By the end of 2014, U.S. companies will spend more than $13 billion on the cloud. That’s according to a recent Forbes article, which also notes the global market for cloud hardware is predicted to reach almost $80 billion in just four years. Part of this growth is thanks to increasing adoption of basic cloud building blocks: public, private and hybrid stacks. But that’s only part of the story – here are three emerging developments in the cloud.
Author: John Grady, XO Communications
Lightweight App Containers
Driven by companies like Docker, lightweight app containers are an emerging cloud technology with significant backing. Originally designed by Solomon Hykes of dotCloud (now Docker) as an internal platform-as-a-service (PaaS) application, Docker caught the attention of big players like Google; as noted by a recent InformationWeek article, Microsoft and Amazon are now rushing to make room for Docker on their cloud platforms.
So what’s the big deal? First, it’s important to understand that this isn’t container-based virtualization. Instead, Docker and similar services spin up a container able to hold an application and keep it separate from the overall cloud system at large. The difference? Lightweight containers don’t come with an operating system (OS), instead rely on the OS of their host machine. The result is improved creation speed; many virtual machines (VMs) take several minutes to launch, while app containers take only seconds. In addition, these containers should run apps up to two times faster than traditional VMs and are portable – so long as the destination host is running the same Linux kernel number.
While this technology faces an uphill battle in a virtualization-heavy market, the lure of faster load times and easier app transitions puts lightweight app containers on track to influence the cloud at large.
Although Linux rules the server world, Windows has long been the king of business desktops. The problem? Microsoft has resisted all attempts to bend its licensing rules and allow companies to run a Windows client VM on Azure. According to a recent IT Pro Portal article, however, that may be about to change.
At Microsoft’s TechEd 2014 event, the company revealed that developers will now be able to spin up Windows 7 and 8 instances in Azure for “testing purposes only.” This is almost certainly a response to moves by VMware and Amazon; both companies have launched desktop-as-a-service solutions they hope will capture corporate interest. For the moment, Windows in Azure is a test-only environment, but don’t be surprised if this net widens later on this year. Sooner rather than later, Microsoft will have to make a choice: Stay true to its Draconian licensing policies or embrace the cloud and act like the entire WaaS progression is all part of a larger evolution plan.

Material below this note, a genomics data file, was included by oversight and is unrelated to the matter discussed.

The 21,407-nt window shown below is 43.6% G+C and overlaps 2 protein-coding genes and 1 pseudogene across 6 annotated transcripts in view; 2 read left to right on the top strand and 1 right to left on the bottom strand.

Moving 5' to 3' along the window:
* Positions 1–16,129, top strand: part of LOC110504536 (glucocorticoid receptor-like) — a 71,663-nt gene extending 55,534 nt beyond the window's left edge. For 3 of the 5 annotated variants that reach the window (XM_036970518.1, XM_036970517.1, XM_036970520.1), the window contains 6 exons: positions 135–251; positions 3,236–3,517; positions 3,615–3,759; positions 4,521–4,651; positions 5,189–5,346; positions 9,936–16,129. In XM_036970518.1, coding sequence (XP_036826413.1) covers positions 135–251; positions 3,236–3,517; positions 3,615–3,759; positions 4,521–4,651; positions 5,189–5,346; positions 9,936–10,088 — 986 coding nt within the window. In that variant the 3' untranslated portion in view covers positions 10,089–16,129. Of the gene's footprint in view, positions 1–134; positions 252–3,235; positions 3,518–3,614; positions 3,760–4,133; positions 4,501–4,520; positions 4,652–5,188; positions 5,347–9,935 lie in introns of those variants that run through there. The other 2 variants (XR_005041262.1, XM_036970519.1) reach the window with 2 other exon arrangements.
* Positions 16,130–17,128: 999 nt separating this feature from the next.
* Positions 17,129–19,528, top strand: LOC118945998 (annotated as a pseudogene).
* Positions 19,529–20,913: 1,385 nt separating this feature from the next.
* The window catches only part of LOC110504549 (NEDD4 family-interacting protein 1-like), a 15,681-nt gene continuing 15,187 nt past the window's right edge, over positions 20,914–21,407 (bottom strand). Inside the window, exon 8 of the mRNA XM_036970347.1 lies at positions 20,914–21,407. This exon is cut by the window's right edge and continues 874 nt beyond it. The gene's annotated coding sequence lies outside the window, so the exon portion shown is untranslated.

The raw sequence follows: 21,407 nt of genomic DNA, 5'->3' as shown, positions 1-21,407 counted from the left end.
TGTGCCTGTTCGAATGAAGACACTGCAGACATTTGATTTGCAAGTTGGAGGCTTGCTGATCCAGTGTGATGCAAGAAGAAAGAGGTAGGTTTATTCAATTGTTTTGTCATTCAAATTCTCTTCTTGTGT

Daryl Webb, Asia Pacific general manager of SoftLayer Technologies, believes that the requirements of next-gen games will drive cloud evolution. Quoted in a June 10 Gamesauce article, Webb argues that, “gaming is one of the toughest tests of cloud infrastructure.”
He’s right, as streaming games from the cloud without benefit of an intermediary device like a console or desktop requires massive compute power, fault tolerance and uptime. Sony, for example, is taking a swing at cloud gaming with its new PS TV; in addition to television, the device can also stream PS1, PS Vita and PS4 titles. It’s entirely possible, therefore, that cloud gaming advancements will inform business deployments – everything from video conferencing to document collaboration and the “gamification” of business objectives. As gaming clouds evolve over the next year, companies will also see a rise in the use of content delivery networks (CDNs) able to push massive data volumes across the globe without interruption.
Commoditization of cloud technologies has made them affordable and popular – now, cloud developments like lightweight app containers, WaaS and high-speed gaming services are poised to drive the next phase of cloud adoption.
About the author
John Grady is the Senior Manager of Product Marketing at XO Communications. XO Communications is the leading provider of cloud computing and unified communications services to businesses of all sizes nationwide. John is responsible for XO’s WAN solution, as well as their award winning 100G Service.